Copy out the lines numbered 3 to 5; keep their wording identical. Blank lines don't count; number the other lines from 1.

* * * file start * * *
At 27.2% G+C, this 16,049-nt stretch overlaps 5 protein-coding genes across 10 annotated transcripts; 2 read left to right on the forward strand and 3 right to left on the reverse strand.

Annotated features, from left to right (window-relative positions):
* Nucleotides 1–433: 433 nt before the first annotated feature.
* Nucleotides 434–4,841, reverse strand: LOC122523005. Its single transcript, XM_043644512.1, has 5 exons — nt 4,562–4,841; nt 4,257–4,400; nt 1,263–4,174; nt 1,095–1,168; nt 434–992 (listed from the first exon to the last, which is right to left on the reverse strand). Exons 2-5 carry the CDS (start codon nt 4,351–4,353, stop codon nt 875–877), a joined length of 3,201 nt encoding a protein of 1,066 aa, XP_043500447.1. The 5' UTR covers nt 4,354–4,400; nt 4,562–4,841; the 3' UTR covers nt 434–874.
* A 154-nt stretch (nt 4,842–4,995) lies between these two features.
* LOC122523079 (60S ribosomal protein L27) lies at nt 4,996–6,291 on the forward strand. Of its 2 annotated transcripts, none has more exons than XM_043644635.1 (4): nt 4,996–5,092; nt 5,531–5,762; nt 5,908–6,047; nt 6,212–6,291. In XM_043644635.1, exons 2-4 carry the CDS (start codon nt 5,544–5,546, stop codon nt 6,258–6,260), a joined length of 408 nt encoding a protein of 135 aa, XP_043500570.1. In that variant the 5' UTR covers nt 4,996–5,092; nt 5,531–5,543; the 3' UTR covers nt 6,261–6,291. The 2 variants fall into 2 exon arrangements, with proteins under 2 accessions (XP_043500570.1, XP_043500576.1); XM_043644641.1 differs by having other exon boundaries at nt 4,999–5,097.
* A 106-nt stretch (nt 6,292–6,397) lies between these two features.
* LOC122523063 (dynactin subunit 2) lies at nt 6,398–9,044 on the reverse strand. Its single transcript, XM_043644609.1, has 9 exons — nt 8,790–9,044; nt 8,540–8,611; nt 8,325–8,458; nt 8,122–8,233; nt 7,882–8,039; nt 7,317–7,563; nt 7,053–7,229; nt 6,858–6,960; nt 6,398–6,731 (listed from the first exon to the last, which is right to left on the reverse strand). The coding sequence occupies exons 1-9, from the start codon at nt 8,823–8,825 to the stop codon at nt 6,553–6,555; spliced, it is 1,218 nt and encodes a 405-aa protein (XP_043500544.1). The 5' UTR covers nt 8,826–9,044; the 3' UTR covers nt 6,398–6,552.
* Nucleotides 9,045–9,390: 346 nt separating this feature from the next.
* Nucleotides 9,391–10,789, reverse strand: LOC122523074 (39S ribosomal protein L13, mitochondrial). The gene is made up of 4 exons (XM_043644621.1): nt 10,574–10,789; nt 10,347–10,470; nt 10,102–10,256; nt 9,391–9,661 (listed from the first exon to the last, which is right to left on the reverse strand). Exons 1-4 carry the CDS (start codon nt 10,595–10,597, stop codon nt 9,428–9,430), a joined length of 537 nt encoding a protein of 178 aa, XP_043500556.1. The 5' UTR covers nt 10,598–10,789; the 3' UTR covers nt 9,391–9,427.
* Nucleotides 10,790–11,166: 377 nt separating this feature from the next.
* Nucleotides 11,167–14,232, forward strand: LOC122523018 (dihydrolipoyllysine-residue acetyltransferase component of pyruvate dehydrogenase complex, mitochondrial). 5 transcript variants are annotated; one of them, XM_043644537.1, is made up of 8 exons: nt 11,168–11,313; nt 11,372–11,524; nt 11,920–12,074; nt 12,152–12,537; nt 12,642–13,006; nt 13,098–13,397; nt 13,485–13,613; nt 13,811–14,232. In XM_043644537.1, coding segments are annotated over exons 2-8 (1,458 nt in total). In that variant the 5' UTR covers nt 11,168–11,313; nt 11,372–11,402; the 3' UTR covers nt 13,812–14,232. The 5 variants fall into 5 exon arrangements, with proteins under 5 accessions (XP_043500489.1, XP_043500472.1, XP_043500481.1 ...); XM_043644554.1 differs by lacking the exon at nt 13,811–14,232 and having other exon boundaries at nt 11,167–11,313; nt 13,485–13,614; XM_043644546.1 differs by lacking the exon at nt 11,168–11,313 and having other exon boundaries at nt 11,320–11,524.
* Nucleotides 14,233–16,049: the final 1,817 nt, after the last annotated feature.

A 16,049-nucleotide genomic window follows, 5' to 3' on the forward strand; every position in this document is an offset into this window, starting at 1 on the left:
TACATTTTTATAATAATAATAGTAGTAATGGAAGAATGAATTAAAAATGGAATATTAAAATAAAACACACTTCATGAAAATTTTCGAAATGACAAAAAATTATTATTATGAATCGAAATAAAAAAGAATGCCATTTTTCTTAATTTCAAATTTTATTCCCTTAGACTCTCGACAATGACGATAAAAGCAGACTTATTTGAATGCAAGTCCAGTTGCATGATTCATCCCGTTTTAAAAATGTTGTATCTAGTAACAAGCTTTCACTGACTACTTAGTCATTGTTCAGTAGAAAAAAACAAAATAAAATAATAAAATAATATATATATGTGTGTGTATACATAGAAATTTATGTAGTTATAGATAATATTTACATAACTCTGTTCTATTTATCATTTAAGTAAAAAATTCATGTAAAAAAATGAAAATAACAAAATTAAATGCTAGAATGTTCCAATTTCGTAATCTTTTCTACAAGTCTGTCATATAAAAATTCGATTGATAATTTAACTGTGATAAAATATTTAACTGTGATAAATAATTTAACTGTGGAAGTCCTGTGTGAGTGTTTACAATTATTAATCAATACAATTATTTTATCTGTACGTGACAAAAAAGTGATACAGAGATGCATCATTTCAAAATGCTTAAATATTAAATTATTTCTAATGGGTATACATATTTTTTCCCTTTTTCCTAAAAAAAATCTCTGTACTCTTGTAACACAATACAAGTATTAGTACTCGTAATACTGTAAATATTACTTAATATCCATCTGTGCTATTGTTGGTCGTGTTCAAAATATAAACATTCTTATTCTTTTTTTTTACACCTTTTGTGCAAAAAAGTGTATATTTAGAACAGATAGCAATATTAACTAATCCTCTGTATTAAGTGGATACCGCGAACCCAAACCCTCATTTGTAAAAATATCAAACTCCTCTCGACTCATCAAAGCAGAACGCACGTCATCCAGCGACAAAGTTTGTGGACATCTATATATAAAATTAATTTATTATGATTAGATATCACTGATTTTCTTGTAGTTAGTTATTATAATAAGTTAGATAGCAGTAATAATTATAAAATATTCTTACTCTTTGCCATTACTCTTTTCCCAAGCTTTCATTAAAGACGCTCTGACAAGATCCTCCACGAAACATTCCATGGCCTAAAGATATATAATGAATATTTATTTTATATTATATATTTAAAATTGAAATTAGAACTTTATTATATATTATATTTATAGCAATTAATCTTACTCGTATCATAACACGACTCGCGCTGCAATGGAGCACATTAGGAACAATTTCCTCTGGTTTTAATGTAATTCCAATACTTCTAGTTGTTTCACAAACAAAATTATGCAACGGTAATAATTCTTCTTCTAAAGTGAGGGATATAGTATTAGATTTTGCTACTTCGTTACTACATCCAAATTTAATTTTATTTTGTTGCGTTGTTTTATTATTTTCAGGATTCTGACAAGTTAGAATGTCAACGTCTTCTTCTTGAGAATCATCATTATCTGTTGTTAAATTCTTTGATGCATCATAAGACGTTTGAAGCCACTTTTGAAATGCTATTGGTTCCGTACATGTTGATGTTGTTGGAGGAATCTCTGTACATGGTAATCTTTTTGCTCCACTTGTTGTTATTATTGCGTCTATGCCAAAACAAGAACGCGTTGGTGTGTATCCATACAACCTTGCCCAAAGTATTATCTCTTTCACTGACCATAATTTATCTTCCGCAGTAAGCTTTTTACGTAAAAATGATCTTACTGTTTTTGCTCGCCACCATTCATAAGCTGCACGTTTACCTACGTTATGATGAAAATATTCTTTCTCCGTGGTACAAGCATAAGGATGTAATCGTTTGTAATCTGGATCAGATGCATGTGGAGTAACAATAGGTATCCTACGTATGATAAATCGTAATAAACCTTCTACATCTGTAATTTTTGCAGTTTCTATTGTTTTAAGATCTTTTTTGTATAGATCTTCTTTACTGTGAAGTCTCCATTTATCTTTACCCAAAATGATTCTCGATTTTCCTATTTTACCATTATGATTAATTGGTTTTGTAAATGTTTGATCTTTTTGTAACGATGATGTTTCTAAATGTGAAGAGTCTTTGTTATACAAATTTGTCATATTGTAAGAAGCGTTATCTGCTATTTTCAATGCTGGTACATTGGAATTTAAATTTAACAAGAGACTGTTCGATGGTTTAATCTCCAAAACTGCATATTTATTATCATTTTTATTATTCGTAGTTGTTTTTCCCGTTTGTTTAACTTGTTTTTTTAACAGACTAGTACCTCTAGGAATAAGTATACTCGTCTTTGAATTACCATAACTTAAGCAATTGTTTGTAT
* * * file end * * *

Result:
* Nucleotides 1–433: 433 nt before the first annotated feature.
* Nucleotides 434–4,841, reverse strand: LOC122523005. Its single transcript, XM_043644512.1, has 5 exons — nt 4,562–4,841; nt 4,257–4,400; nt 1,263–4,174; nt 1,095–1,168; nt 434–992 (listed from the first exon to the last, which is right to left on the reverse strand). Exons 2-5 carry the CDS (start codon nt 4,351–4,353, stop codon nt 875–877), a joined length of 3,201 nt encoding a protein of 1,066 aa, XP_043500447.1. The 5' UTR covers nt 4,354–4,400; nt 4,562–4,841; the 3' UTR covers nt 434–874.
* A 154-nt stretch (nt 4,842–4,995) lies between these two features.